“We were about 6-years-old when we started playing soccer together,” said McLaughlin. “We were on separate teams. Then we started playing basketball together, all the way through freshman basketball. Alex was very athletic. She was always happy and smiling.”
An athlete since childhood, Miliotis played JV soccer and softball, and was the point guard for the freshman basketball team as freshman at Andover High.
“My sister was definitely one of a kind, which is funny to say because we are twins,” said an emotional Arianna. “She had this spark, she had this real spirit about her. She was athletic, she was smart, she was funny. And she had this temper which was kind of funny. It was what really made her an individual.”
She retained that glimmer even after being diagnosed with cancer following a visit to the doctor for a minor softball injury, needing to spend the majority of her final 10 months in the Intensive Care Unit at the Boston Children’s Hospital.
“Alex was just so positive,” said McLaughlin. “She was so tough even facing such a hard fight, just like she was on the court. No matter what, she never let anything in life beat her. She somehow kept smiling. She was just awesome.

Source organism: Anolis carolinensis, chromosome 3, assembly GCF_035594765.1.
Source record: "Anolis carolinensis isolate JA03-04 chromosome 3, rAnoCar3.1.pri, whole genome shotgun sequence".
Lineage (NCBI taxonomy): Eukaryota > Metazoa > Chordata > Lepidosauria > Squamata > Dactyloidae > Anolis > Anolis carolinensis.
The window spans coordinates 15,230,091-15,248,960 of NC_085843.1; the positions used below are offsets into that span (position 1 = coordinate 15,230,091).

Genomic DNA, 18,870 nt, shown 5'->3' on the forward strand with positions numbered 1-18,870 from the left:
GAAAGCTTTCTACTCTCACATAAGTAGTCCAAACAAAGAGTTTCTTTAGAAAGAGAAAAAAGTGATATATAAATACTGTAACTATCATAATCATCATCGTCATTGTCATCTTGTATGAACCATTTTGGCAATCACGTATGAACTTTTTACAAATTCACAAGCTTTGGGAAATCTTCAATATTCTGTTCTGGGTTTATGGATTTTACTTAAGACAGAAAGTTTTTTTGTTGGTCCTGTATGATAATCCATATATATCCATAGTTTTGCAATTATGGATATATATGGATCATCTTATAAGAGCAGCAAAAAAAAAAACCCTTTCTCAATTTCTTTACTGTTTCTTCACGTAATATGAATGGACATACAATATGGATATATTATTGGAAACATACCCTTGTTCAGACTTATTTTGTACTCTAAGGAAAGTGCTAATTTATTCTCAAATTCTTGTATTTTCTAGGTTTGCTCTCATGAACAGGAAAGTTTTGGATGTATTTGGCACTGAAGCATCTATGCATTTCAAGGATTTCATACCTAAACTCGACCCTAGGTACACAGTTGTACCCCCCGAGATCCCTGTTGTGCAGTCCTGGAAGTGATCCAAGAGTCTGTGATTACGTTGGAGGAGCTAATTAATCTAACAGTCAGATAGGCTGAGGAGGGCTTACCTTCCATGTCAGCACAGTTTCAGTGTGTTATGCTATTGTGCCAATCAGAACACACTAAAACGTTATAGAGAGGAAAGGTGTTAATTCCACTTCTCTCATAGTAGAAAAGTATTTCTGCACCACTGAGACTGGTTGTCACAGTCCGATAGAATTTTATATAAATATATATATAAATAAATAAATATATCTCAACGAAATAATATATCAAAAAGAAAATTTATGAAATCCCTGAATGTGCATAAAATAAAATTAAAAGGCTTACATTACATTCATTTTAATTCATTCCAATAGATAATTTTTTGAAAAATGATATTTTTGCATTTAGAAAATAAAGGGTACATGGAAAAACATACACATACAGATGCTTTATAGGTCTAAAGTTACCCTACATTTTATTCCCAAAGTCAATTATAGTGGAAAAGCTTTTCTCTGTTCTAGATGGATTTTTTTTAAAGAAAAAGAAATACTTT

“When she got sick, I don’t think I could really comprehend what was happening. To this day, it is still the worst thing any of us have experienced. You feel so helpless. You can be there for moral support, but you can’t fix it. Watching Arianna and her family go through that was horrible.”
Alex tragically lost her battle on March 15, 2002. One year later to the day, Andover girls basketball took home its first state title in program history — on a dramatic buzzer-beater by Samantha Hughes.